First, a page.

Car Loan Modifications in Chapter 13 Bankruptcy

Car Loan Cramdown Basics

It is commonly believed that new cars lose 10% of their value the moment you drive them off the lot. True or not, bad car loans often plague people considering bankruptcy. The car owner might have a loan balance that greatly exceeds the value of the car. In Chapter 13 bankruptcy, it is often possible to pay the lender what the car is worth rather than the full balance of the loan. Reducing the loan balance in this way is referred to as a “cramdown”. Cramdowns are only available in Chapter 13 bankruptcy. Chapter 13 payment plans generally last from 3 to 6 years based on your gross income.  In a Chapter 13 bankruptcy, you propose a repayment plan to pay back your creditors over a three to five year period. (To learn how Chapter 13 bankruptcy and the repayment plan work, see the articles in our Chapter 13 Bankruptcy topic area.) You can propose to pay the car lender only the value of your vehicle if you meet certain conditions. The rest of the car loan would be treated like a credit card, meaning that you would only a portion of it.

Suppose you bought a car in 2013 and borrowed $25,000 to help pay for it. Fast forward to 2016 and you’ve only paid the loan down to $20,000 and the car has slipped in value to $12,000. A cramdown might help you pay the lender $12,000 instead of the $20,000 that you owe.

Your Chapter 13 plan would propose to pay the lender current replacement value or “retail” value of the car. If approved by the court, you would only have to pay a portion of the car loan in full.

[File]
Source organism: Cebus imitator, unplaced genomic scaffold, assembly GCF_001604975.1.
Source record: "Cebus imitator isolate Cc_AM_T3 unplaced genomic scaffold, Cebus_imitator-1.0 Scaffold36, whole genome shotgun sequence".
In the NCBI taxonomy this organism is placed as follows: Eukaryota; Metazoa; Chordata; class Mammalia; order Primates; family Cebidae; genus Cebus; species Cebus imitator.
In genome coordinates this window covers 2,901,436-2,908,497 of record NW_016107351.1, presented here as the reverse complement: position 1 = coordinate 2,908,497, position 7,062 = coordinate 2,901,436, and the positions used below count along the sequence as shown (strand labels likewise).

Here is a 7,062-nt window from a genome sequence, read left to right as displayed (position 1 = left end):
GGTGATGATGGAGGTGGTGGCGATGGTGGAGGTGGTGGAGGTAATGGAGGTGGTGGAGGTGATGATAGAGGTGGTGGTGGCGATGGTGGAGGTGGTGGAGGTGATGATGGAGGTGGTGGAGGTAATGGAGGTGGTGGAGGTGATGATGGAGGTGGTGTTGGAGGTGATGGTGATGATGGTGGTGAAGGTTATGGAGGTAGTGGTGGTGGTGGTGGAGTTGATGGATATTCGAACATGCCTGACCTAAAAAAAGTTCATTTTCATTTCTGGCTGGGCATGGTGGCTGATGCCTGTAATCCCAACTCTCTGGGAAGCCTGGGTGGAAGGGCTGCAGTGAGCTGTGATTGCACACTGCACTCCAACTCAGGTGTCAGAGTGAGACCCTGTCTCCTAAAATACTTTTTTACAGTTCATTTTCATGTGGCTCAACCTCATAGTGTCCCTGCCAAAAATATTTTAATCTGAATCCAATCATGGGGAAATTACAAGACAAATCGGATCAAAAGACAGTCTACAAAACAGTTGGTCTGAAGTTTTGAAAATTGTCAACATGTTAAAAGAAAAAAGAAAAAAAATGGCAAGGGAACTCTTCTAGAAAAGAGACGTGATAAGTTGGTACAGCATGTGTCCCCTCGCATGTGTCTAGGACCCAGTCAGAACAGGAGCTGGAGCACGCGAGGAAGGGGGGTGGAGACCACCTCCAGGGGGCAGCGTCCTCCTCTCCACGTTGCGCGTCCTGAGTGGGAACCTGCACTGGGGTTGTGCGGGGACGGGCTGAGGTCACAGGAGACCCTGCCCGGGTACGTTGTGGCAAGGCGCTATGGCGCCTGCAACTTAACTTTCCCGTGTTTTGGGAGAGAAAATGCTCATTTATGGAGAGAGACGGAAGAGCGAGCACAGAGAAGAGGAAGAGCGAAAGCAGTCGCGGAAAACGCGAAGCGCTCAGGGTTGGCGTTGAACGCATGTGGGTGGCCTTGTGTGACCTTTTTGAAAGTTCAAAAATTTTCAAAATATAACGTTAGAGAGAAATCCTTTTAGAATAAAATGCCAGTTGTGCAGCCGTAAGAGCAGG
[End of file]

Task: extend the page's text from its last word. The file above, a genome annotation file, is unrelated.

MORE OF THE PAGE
What Happens to the Remaining Balance?

Chapter 13 plans often involve paying a small percentage to the unsecured creditors such as credit cards and medical bills. The remaining balance on the car loan would be treated in the same way as other unsecured debt with the car lender receiving pennies on the dollar. Many of my Chapter 13 clients pay little or nothing to their unsecured creditors. Once you have completed the plan payments and received the discharge, you will own the car free and clear.

Possible Interest Rate Deduction

People considering bankruptcy often have problematic credit scores. Bankruptcy law allows you to lower the interest rate on your, usually to the prime interest rate plus 1% or a little more. I have seen interest rates lowered from 18% to as low as 4.25%.

Cramdowns Are for Older Car Loans

Bankruptcy cramdowns are meant for older car loans. In order to qualify for a cramdown, you must have purchased the car at least 2 ½ years (910 days) before you filed for bankruptcy. This prevents people from buying a new car just before bankruptcy and then quickly filing for bankruptcy to get a cramdown.

If you live in the San Diego area and are having debt problems, call us at (619) 448-2129 or click here to get information on our free consultations.

Image credit: Charlie

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